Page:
I'm not going to defend our banter because it was admittedly childish and probably a little baffling to the audience because part of the off-camera context was that we were running out of time and weren't going to get to discuss Gov. Gibbons' threatened veto of domestic partnership legislation pending in Carson City.

But being called out on it by a man who has essentially been called "really dumb" by Steve Wynn and "not sophisticated" by Elaine Wynn was odd. I don't know if he's either. But dishonest comes to mind.

Y'see, the Classiest Publisher in America has been claiming his abysmal disaster of a website to be this towering local success using data from a company called Hitwise that is the joke of the Web.

Of course, the Review-Journal's Web traffic is proprietary, so it's impossible to know what's really happening. Except that they just finally got themselves a YouTube channel for their ridiculous daily RJTV program. That means that there's some public information about interest in their content.

And guess what?

NOBODY'S WATCHING. OK, they've had a total of 10 views on nine episodes. And, full disclosure, I account for four of them. Sad. What's even sadder? Something tells me the Classiest Publisher in America -- or his employees -- account for the rest.

[P.S. to the Classiest Publisher in America: It's Friess, not Freiss. Check your archives. You've published that name hundreds of times.]


Anonymous said...

Not to be annoying but I have only seen those dismissive of the Tea Party protests use the term "teabagging." I haven't seen Conservatives or Libertarians use it to describe what they are doing. Please correct me if I am wrong.


R-J Guy said...

i heard sean hannity use it about a month ago, long before maddow and co.

Bay in TN said...

Steve, I don't think the umbrellas at the Palazzo are a rip-off of Wynn's umbrellas. It's a completely secular way to decorate for the season. Y'know? April showers bring May flowers? You're reading too much into it. Goodness knows, I'm quick to take offense when Adelson does something stupid, but I just don't think this is an example. I bet the umbrellas will come down and get replaced by lots of flowers in a couple of weeks.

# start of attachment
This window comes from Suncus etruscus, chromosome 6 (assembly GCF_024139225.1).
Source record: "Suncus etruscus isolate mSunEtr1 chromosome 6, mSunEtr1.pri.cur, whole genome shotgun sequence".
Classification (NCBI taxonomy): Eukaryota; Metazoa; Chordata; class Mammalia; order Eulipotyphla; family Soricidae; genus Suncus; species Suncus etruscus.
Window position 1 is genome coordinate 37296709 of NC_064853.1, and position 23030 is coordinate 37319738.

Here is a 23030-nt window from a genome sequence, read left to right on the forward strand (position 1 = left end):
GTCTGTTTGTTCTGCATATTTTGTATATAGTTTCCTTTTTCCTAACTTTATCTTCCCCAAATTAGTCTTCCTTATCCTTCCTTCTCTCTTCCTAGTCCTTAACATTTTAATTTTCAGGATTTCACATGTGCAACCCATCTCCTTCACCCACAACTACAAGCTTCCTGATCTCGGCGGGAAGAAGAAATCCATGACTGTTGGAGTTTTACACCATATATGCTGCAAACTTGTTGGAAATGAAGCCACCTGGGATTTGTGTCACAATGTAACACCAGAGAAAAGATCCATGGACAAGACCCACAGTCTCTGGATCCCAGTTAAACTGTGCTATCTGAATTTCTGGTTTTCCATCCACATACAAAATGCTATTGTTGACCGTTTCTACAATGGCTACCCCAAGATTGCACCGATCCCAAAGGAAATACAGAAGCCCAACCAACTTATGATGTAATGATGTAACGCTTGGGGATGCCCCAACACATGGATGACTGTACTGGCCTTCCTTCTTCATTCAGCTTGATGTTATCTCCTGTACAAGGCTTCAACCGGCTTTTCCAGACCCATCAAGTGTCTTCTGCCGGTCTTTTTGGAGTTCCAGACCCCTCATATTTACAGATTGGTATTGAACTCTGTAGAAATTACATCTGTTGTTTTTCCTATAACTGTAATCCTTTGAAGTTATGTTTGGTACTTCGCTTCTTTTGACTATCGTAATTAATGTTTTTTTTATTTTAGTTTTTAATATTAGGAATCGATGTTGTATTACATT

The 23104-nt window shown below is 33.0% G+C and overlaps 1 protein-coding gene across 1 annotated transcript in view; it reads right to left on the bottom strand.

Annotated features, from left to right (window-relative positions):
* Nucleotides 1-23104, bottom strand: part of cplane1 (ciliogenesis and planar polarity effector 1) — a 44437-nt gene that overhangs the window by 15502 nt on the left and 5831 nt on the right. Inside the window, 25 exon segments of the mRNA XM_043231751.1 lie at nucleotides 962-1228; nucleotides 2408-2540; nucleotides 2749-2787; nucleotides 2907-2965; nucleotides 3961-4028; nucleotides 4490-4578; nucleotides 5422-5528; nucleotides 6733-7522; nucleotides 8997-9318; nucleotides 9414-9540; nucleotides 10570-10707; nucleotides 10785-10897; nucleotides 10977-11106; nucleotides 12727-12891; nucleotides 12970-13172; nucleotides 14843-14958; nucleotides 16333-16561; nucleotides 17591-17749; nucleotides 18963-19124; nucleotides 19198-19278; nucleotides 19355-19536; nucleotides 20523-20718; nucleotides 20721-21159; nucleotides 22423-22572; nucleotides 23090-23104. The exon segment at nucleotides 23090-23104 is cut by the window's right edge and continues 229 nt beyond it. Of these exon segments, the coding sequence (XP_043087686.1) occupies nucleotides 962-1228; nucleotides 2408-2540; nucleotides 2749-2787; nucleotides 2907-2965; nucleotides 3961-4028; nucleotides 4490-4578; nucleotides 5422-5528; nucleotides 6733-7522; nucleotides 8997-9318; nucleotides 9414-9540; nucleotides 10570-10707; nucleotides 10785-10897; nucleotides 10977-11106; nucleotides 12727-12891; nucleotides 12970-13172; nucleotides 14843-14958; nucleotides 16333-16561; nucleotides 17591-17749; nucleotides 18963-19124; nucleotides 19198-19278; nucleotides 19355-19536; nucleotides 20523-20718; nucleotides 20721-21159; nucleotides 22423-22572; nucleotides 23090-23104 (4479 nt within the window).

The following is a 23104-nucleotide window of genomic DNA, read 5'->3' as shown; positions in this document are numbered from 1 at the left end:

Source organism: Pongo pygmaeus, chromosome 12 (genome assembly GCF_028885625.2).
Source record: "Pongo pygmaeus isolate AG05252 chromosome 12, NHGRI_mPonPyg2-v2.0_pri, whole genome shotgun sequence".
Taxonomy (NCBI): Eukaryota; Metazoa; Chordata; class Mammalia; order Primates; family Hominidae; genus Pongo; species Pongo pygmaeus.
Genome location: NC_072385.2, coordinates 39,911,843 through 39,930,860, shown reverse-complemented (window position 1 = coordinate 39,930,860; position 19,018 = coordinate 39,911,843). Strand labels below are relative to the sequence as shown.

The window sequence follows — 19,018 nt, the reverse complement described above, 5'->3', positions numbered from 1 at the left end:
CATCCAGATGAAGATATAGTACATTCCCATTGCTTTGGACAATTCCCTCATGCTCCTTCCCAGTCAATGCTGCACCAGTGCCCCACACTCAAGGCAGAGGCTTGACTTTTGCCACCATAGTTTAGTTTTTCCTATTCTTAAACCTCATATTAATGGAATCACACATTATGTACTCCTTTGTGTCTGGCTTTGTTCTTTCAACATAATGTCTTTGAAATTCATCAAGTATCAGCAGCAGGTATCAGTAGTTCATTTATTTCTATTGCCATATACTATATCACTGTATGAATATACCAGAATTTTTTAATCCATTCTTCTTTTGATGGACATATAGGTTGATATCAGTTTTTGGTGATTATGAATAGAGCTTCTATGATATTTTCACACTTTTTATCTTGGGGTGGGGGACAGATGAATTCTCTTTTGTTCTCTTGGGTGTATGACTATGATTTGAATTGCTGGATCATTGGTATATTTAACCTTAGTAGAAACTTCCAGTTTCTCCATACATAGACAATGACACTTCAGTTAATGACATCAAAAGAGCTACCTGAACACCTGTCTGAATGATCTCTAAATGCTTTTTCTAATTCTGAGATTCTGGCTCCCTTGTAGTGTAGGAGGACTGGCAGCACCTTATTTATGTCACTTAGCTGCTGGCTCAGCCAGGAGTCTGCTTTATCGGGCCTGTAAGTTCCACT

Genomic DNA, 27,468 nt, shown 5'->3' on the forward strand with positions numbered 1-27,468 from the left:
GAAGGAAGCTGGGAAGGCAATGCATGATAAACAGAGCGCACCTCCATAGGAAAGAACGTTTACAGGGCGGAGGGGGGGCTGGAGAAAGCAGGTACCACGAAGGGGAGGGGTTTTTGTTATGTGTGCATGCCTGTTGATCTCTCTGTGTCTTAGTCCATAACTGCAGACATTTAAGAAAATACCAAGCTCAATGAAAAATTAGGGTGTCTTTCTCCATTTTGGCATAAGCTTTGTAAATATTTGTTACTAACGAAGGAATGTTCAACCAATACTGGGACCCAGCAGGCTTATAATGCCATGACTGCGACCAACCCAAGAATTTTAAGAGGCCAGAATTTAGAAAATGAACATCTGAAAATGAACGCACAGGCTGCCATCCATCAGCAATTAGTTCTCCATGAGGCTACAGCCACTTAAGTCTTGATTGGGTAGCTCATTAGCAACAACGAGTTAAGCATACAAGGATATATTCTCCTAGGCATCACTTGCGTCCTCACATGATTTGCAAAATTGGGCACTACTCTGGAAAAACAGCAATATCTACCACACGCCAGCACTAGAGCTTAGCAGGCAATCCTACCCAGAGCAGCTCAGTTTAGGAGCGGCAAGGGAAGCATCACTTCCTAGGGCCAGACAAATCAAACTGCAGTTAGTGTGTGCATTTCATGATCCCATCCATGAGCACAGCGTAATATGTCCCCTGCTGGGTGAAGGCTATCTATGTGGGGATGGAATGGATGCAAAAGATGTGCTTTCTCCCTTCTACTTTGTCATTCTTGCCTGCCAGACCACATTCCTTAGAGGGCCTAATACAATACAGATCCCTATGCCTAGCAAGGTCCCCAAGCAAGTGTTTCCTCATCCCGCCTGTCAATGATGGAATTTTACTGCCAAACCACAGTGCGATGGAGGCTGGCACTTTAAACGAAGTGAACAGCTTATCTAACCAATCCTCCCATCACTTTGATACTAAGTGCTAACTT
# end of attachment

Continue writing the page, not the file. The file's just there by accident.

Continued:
Jeff D said...

heard glenn beck use the verb, too, cluelessly.

Anonymous said...


Anonymous said...

Steve, make sure your fans at the Austin American Statesman follow the RJ link. i LOVE the fact that sherm gets into a back and forth in the comments!

Anonymous said...

Anyone have links to where Conservatives and Libertarians referred to themselves as "teabagging" positively as opposed to in reaction some thing said by some one on the Left?

I am curious.


Anonymous said...

It's mostly the left that uses the term "teabagging," and it is unquestionably an insult. It's as if they cannot believe the right is so clueless as to give everybody this opening. But yes, let's all candidly admit that SG is correct: The left is having a field day with the wordplay.

As for Sherm, well, at least he's watching the show, right? Normally, his opinions betray no evidence whatsoever that he's taken the time to inform himself about anything. So, progress!

Anonymous said...

Let's not forget that this is the same Rev. Sherman Frederick who has devoted his Sunday column to such edifying topics as flatulent Catholic schoolgirls and masturbating monkeys (would to God I was making those up, but I'm not). And yet a passing reference to "teabagging" has his clerical collar in a twist. It's just more evidence that he's a prurient hypocrite. The Beatles would definitely not have called him "a clean old man."

David McKee

Anonymous said...

Well...they place the "smoke-free corridor signs" near the entrace to the casinos....

when I went, I understood what they meant...if you enter the palazzo casino, the carpet design in a way creates a corridor. There is like a large open path as you walk towards the hotel elevators/lobby and that is what they mean by 'corridors'